After a briefing on the current situation of the migrants arriving in Malta and the fate that awaits them, participants went to see for themselves what life is like for them. After spending 18 months in a detention center upon arrival, the migrants are then placed in an open center which gives them more freedom. The Marsa Open Center is home for 750 men aged between 18 and 34 and provides basic needs such as food and shelter. For the past three years, it has been run by Terry Gosden, who hails from England.

The mosque at the Open Center which accommodates the many Muslims staying there

The mosque at the Open Center which accommodates the many Muslims staying there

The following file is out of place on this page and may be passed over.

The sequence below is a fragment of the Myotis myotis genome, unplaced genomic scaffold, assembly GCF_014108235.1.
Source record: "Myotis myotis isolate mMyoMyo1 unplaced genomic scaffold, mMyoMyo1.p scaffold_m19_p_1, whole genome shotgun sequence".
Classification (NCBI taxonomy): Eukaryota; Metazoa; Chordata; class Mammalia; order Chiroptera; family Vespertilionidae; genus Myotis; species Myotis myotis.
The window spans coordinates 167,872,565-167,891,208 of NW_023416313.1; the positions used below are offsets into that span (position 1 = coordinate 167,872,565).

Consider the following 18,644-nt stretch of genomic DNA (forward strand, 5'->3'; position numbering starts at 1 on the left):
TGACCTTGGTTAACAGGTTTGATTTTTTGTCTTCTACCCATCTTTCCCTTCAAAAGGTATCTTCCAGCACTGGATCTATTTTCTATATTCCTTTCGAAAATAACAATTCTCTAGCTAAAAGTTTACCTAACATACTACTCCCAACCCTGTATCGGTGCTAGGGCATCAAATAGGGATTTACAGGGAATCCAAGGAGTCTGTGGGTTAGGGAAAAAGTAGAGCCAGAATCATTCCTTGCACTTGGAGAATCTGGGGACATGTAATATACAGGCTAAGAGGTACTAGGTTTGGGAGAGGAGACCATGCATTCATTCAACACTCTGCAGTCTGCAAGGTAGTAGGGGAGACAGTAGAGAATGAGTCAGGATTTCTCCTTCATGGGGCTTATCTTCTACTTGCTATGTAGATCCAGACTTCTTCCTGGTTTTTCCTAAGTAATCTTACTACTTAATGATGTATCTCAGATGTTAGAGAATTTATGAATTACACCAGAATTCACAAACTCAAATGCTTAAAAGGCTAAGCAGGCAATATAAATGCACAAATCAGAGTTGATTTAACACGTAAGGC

In a small room that acts as a classroom with a dozen desks and a whiteboard, Mr Gosden explained the situation of the migrants. Only about one quarter of people fleeing Africa for Europe make it and in 2006, there were at least 1000 known deaths in the Mediterranean. His colleagues, who include Somali and Eritrean members, devised a system that gives the migrants a sense of purpose while they are in this ‘limbo’ phase. The center has been constructed into a village of sorts, with restaurants, shops, a mosque, a church, a school, a barber’s, and an Internet café, all run by the migrants themselves. ‘These people have suffered. They have nothing, so we give them something so that they have a stake-hold over their lives,’ Mr Gosden said. ‘What surprises me the most is the amount of dignity and self-respect these people are able to maintain under difficult circumstances,’ he added.

Mr Gosden, along with some of his staff, tells participants about how the center is run and the major problems faced by the men such as mental health issues